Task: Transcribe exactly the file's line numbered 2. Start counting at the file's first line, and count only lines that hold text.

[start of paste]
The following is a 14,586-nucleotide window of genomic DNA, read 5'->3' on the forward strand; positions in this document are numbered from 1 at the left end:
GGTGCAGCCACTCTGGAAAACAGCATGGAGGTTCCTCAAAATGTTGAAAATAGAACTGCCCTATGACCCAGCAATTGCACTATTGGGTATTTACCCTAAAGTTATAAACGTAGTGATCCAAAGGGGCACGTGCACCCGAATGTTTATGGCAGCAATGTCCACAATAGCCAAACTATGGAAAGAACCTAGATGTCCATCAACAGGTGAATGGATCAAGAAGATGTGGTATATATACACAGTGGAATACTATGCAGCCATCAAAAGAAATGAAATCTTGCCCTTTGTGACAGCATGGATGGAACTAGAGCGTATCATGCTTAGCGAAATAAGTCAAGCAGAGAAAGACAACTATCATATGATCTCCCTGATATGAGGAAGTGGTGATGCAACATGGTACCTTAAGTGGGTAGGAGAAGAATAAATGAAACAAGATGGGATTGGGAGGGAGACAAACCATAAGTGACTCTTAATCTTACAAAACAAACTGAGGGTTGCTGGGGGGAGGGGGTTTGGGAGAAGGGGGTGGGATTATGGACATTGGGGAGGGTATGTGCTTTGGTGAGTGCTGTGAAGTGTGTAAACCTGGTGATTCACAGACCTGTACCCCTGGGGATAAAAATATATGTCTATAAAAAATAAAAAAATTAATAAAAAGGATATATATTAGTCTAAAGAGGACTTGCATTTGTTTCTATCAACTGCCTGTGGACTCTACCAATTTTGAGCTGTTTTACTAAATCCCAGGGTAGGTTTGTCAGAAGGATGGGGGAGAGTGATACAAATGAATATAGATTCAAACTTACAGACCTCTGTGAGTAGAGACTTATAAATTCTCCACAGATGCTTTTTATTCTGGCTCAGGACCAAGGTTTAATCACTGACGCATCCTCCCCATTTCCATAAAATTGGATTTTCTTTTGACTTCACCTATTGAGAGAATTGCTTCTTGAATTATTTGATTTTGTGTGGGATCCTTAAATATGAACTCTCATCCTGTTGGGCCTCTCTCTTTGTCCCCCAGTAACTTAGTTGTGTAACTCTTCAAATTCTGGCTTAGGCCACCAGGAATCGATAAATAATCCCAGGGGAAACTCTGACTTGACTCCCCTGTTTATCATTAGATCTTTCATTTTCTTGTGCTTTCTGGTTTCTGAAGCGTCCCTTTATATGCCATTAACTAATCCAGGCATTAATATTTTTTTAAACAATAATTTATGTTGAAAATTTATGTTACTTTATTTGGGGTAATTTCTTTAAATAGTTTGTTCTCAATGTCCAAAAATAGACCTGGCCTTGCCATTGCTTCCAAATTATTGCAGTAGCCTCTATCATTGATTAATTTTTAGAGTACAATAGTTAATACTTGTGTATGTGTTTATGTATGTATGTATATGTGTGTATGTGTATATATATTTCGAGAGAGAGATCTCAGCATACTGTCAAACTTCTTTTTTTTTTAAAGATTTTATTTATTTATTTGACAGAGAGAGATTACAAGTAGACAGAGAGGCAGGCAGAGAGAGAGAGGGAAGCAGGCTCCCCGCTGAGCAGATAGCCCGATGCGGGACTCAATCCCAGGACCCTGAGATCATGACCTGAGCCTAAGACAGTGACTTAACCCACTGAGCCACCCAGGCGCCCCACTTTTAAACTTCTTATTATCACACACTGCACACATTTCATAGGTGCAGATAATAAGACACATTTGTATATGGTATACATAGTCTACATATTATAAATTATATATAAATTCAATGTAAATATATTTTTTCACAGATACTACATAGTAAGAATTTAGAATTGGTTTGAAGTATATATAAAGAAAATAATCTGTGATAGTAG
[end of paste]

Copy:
GGTGCAGCCACTCTGGAAAACAGCATGGAGGTTCCTCAAAATGTTGAAAATAGAACTGCCCTATGACCCAGCAATTGCACTATTGGGTATTTACCCTAAAGTTATAAACGTAGTGATCCAAAGGGGCACGTGCACCCGAATGTTTATGGCAGCAATGTCCACAATAGCCAAACTATGGAAAGAACCTAGATGTCCATCAACAGGTGAATGGATCAAGAAGATGTGGTATATATACACAGTGGAATACTATGCAGCCATCAAAAGAAATGAAATCTTGCCCTTTGTGACAGCATGGATGGAACTAGAGCGTATCATGCTTAGCGAAATAAGTCAAGCAGAGAAAGACAACTATCATATGATCTCCCTGATATGAGGAAGTGGTGATGCAACATGGTACCTTAAGTGGGTAGGAGAAGAATAAATGAAACAAGATGGGATTGGGAGGGAGACAAACCATAAGTGACTCTTAATCTTACAAAACAAACTGAGGGTTGCTGGGGGGAGGGGGTTTGGGAGAAGGGGGTGGGATTATGGACATTGGGGAGGGTATGTGCTTTGGTGAGTGCTGTGAAGTGTGTAAACCTGGTGATTCACAGACCTGTACCCCTGGGGATAAAAATATATGTCTATAAAAAATAAAAAAATTAATAAAAAGGATATATATTAGTCTAAAGAGGACTTGCATTTGTTTCTATCAACTGCCTGTGGACTCTACCAATTTTGAGCTGTTTTACTAAATCCCAGGGTAGGTTTGTCAGAAGGATGGGGGAGAGTGATACAAATGAATATAGATTCAAACTTACAGACCTCTGTGAGTAGAGACTTATAAATTCTCCACAGATGCTTTTTATTCTGGCTCAGGACCAAGGTTTAATCACTGACGCATCCTCCCCATTTCCATAAAATTGGATTTTCTTTTGACTTCACCTATTGAGAGAATTGCTTCTTGAATTATTTGATTTTGTGTGGGATCCTTAAATATGAACTCTCATCCTGTTGGGCCTCTCTCTTTGTCCCCCAGTAACTTAGTTGTGTAACTCTTCAAATTCTGGCTTAGGCCACCAGGAATCGATAAATAATCCCAGGGGAAACTCTGACTTGACTCCCCTGTTTATCATTAGATCTTTCATTTTCTTGTGCTTTCTGGTTTCTGAAGCGTCCCTTTATATGCCATTAACTAATCCAGGCATTAATATTTTTTTAAACAATAATTTATGTTGAAAATTTATGTTACTTTATTTGGGGTAATTTCTTTAAATAGTTTGTTCTCAATGTCCAAAAATAGACCTGGCCTTGCCATTGCTTCCAAATTATTGCAGTAGCCTCTATCATTGATTAATTTTTAGAGTACAATAGTTAATACTTGTGTATGTGTTTATGTATGTATGTATATGTGTGTATGTGTATATATATTTCGAGAGAGAGATCTCAGCATACTGTCAAACTTCTTTTTTTTTTAAAGATTTTATTTATTTATTTGACAGAGAGAGATTACAAGTAGACAGAGAGGCAGGCAGAGAGAGAGAGGGAAGCAGGCTCCCCGCTGAGCAGATAGCCCGATGCGGGACTCAATCCCAGGACCCTGAGATCATGACCTGAGCCTAAGACAGTGACTTAACCCACTGAGCCACCCAGGCGCCCCACTTTTAAACTTCTTATTATCACACACTGCACACATTTCATAGGTGCAGATAATAAGACACATTTGTATATGGTATACATAGTCTACATATTATAAATTATATATAAATTCAATGTAAATATATTTTTTCACAGATACTACATAGTAAGAATTTAGAATTGGTTTGAAGTATATATAAAGAAAATAATCTGTGATAGTAG